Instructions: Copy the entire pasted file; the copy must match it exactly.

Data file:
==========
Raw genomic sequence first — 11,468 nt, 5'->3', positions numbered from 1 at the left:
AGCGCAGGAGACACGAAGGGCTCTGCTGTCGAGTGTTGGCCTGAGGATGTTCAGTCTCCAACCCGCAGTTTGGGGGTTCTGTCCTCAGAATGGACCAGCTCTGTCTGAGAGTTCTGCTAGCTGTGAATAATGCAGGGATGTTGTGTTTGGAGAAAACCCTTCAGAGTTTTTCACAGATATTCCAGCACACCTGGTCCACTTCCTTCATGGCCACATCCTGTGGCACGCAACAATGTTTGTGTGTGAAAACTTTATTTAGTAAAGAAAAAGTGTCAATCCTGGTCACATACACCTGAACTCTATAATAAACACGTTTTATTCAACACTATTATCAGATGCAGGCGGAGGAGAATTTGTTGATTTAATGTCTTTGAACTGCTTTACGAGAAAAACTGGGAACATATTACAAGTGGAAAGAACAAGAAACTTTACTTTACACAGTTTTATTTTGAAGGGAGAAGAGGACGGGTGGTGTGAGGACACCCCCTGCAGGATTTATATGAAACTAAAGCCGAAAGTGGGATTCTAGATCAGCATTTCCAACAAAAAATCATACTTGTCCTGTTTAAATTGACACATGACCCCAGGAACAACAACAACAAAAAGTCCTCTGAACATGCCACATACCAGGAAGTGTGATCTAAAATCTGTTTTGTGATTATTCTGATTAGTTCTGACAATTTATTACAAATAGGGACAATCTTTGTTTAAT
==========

Raw genomic sequence first — 11,468 nt, 5'->3', positions numbered from 1 at the left:
AGCGCAGGAGACACGAAGGGCTCTGCTGTCGAGTGTTGGCCTGAGGATGTTCAGTCTCCAACCCGCAGTTTGGGGGTTCTGTCCTCAGAATGGACCAGCTCTGTCTGAGAGTTCTGCTAGCTGTGAATAATGCAGGGATGTTGTGTTTGGAGAAAACCCTTCAGAGTTTTTCACAGATATTCCAGCACACCTGGTCCACTTCCTTCATGGCCACATCCTGTGGCACGCAACAATGTTTGTGTGTGAAAACTTTATTTAGTAAAGAAAAAGTGTCAATCCTGGTCACATACACCTGAACTCTATAATAAACACGTTTTATTCAACACTATTATCAGATGCAGGCGGAGGAGAATTTGTTGATTTAATGTCTTTGAACTGCTTTACGAGAAAAACTGGGAACATATTACAAGTGGAAAGAACAAGAAACTTTACTTTACACAGTTTTATTTTGAAGGGAGAAGAGGACGGGTGGTGTGAGGACACCCCCTGCAGGATTTATATGAAACTAAAGCCGAAAGTGGGATTCTAGATCAGCATTTCCAACAAAAAATCATACTTGTCCTGTTTAAATTGACACATGACCCCAGGAACAACAACAACAAAAAGTCCTCTGAACATGCCACATACCAGGAAGTGTGATCTAAAATCTGTTTTGTGATTATTCTGATTAGTTCTGACAATTTATTACAAATAGGGACAATCTTTGTTTAAT